Fort Sisseton celebrates 150 years
The northeastern part of South Dakota celebrated Ft. Sisseton Historical Days June 6-8.
Founded as Ft. Wadsworth in 1864, renamed Ft. Sisseton in 1876, the year of the Battle of the Little Bighorn and the centennial of the United States, and decommissioned in 1889, the year South Dakota became a state, Ft. Sisseton celebrates its 150th anniversary in August. Given the importance of the occasion, the organizers had planned some special events. But the attendance at historical festivals is dependent on the weather. Luckily the weather was beautiful this year.
“The Fort has a 22 acre garden. This year, a group of people took about an acre of that ground and are working it with horse-drawn equipment,” said Katie Ceroll, Regional Park Supervisor for northeastern South Dakota. “They actually planted potatoes about a month ago, but visitors this weekend will get to watch them plant wheat and corn,” she explained prior to the event. “Then in August, they’ll harvest and visitors can watch that too.”
Another feature at this year’s festival was the restoration of the last flag that was lowered over Ft. Sisseton. “That flag was given to a family, and they passed it down and passed it down, and passed it down, and returned it to us. And we said, ‘You know what, we’re going to do something with this.’ So a team of conservators is working on the flag this weekend, and all through the year, and we hope to have it on display next year.”
Regular events include a military encampment, a mountain man rendezvous, black powder rifle and tomahawk competitions, a chuckwagon cookoff, and a Grand Ball on Saturday night. “It was beautiful this year,” said Ceroll. “The work some of those women put into their dresses, it was just amazing.”
Steve and Cassandra Swanson and family have been coming to the Ft. Sisseton Historical Days for nine years now with their family business Cowboyography, giving people a taste of the cowboy life. In Cassandra’s case, that’s literal, as she operates the Chuckwagon Cookoff at the event. “We’ve got six wagons this year, and in the Kid’s Pie Cook-off, we had two extra kids, so I let them use my stuff.”
Circumstances have forced the Swanson’s to scale back their Cowboyography engagements, but Cassandra said they simply had to come to Ft. Sisseton. “My kids couldn’t miss this one,” she says. Son Clell plays the fiddle, Caleb plays mandolin, Cole plays banjo, and daughter Cloe plays the bodhran, a handheld bass drum that came from Ireland.
“This is the real deal, here, this is living history,” says Cassandra. “The mountain men, the cowboys, the farming, all of it. If you want to see what the West was really like, I would tell you to put down Ft. Sisseton for the first weekend in June and come visit. I think it was really good that they added the ranch rodeo and the Chuckwagon Cookoff to let people know about the cowboy way of life.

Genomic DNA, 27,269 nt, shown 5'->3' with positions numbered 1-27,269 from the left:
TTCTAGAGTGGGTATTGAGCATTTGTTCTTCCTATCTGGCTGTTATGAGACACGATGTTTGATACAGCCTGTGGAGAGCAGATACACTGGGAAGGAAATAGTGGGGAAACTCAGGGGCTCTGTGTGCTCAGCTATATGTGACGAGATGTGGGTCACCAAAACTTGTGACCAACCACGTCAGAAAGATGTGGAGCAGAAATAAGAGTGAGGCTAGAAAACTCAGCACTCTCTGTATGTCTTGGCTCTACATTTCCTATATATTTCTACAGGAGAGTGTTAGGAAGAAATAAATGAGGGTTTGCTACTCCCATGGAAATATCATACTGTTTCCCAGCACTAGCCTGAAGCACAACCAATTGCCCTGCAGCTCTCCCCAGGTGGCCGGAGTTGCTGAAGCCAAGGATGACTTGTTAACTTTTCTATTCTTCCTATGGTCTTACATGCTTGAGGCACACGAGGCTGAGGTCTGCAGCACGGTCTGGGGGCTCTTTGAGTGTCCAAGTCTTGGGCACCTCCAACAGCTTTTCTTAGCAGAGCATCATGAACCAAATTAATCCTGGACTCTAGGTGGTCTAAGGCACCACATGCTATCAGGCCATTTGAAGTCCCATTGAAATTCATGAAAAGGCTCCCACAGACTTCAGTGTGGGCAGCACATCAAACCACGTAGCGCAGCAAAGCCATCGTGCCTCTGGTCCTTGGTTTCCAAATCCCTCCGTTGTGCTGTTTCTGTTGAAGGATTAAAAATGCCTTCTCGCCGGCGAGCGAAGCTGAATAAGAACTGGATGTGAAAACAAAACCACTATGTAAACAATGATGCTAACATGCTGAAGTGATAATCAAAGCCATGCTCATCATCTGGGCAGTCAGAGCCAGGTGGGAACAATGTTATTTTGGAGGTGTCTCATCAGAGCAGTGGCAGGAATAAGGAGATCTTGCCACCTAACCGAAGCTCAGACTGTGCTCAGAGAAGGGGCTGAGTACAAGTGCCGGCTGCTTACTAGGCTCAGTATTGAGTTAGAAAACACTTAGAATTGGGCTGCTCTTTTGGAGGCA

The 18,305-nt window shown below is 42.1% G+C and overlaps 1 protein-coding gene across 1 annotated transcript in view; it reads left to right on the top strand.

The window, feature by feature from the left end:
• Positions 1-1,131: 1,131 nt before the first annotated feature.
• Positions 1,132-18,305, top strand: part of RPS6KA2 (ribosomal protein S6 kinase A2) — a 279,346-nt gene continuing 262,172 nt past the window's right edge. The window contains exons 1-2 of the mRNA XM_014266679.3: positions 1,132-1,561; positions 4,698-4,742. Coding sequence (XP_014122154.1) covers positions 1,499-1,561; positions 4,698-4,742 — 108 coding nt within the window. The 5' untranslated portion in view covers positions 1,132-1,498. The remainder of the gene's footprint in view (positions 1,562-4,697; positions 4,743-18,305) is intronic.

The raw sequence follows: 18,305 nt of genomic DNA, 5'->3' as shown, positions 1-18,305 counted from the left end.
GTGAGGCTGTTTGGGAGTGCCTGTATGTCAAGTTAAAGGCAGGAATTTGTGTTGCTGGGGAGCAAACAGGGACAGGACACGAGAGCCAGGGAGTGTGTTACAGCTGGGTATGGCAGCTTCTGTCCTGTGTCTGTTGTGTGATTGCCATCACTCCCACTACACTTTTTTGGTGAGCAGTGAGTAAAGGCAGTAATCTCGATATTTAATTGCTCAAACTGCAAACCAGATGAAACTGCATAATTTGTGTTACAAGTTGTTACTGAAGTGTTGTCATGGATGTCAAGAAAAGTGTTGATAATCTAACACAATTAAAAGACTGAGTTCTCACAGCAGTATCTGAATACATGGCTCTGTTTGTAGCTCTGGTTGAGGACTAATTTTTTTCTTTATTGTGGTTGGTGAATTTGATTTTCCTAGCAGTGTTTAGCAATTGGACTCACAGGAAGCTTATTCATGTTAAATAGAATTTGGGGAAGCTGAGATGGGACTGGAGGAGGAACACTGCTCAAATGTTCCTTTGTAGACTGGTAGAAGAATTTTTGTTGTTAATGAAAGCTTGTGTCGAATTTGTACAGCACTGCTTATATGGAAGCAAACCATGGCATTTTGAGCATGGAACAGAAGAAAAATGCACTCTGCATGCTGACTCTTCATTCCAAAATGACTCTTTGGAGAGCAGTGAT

“Steve and I got to spend the first four years of our marriage cowboying in Montana. When Steve’s family wanted us to come back to the farm near Canton, we thought we were done being cowboys. But we found a way to enjoy the cowboy life and show others what it was like.”
Recipes shared by the Swanson family:
1pound pinto beans – wash and pick through, soak overnight. Boil in a large pot with smoked ham hock, large chopped onion, 3 oz. green chilis, 1 tsp oregano, 1/2 tsp. salt – cook at a simmer for 4 hours till beans tender and juice thickened. Season with additional salt, pepper and garlic according to taste.
Real Cowboy Biscuits
Line oven or use cake pan – spray. Mix 1 1/2 cup flour, 2 tsp baking powder, 3 tsp sugar 1/4 tsp. salt together. Crumb in 3/4 cup cold butter. Add 2/3 cup milk. Knead as little as possible, roll 1/2 inch thick and cut 2 inch biscuits, makes 12. Bake in 450 degree oven 10-12 minutes.
A great dessert for any meal and so easy to prepare. Was a favorite treat among chuckwagons as the ingredients were portable and easily available.
1 cup rice
Handful of raisins
1/4 cup molasses or sugar
Cinnamon to taste
1 Tbs vanilla
1 Tbs rum may be added to become rum raisin pup pudding which is very good during cold months.
Put everything in the pot and bring to a boil; stir frequently until water is absorbed by the rice. Good by itself or add a topping such as pecan or cashew nuts, fruit such as peaches also makes a good topping.
Next year’s celebration will be: June 5-7, 2015. Go to http://gfp.sd.gov/state-parks/directory/fort-sisseton/festival-events/historical-festival.aspx for more information.
Support Local Journalism
Support Local Journalism
Readers like you make the Tri-State Livestock News’ work possible. Your financial contribution supports our efforts to deliver quality, relevant coverage of the livestock industry.
Now more than ever, your support is critical to help us keep our community informed about the evolving coronavirus pandemic and the impact it is having locally. Every contribution, however large or small, will make a difference.
Each donation will be used exclusively for the development and creation of increased news coverage.
Start a dialogue, stay on topic and be civil.
If you don't follow the rules, your comment may be deleted.
User Legend: Moderator Trusted User